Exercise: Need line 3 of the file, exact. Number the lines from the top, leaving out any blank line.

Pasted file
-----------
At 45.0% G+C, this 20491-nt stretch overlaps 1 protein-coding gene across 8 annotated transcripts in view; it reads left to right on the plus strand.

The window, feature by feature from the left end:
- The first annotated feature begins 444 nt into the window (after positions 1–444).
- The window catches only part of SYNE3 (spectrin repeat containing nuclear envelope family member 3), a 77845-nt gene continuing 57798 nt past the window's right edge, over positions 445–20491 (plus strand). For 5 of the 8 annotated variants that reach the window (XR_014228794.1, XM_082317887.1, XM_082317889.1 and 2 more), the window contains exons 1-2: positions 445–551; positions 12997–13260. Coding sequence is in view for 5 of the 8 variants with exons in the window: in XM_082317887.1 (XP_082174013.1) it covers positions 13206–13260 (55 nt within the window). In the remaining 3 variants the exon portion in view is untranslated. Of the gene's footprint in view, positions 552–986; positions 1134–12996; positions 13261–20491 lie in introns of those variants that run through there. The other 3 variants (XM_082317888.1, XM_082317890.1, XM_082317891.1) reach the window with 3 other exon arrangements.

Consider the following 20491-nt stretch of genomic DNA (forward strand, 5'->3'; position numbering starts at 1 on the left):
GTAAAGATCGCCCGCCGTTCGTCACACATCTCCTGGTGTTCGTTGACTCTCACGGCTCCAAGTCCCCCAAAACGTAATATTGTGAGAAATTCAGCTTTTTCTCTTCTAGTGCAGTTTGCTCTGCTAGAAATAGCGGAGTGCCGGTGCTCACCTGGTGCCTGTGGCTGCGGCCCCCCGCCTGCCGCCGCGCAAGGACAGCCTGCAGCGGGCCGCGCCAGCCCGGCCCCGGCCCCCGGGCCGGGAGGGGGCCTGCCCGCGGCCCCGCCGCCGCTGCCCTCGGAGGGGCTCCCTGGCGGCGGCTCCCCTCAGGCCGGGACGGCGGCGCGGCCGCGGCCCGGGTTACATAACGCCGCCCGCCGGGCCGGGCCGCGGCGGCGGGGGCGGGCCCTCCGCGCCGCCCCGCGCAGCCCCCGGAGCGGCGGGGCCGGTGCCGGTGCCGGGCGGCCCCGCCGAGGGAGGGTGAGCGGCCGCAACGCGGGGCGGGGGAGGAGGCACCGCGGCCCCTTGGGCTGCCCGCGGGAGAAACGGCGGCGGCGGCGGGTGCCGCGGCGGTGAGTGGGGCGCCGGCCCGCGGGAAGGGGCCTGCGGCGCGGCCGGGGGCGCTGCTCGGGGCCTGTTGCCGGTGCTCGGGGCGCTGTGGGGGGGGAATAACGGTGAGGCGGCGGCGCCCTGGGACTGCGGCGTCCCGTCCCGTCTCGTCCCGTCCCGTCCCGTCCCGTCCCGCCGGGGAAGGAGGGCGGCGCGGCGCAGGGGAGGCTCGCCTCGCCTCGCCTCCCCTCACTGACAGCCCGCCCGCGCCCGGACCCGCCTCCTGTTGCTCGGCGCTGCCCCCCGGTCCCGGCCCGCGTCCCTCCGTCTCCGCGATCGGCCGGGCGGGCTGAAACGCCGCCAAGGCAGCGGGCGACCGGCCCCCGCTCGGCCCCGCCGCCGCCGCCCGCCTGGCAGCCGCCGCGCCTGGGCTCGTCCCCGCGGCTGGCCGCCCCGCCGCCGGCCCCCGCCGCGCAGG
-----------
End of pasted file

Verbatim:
- The first annotated feature begins 444 nt into the window (after positions 1–444).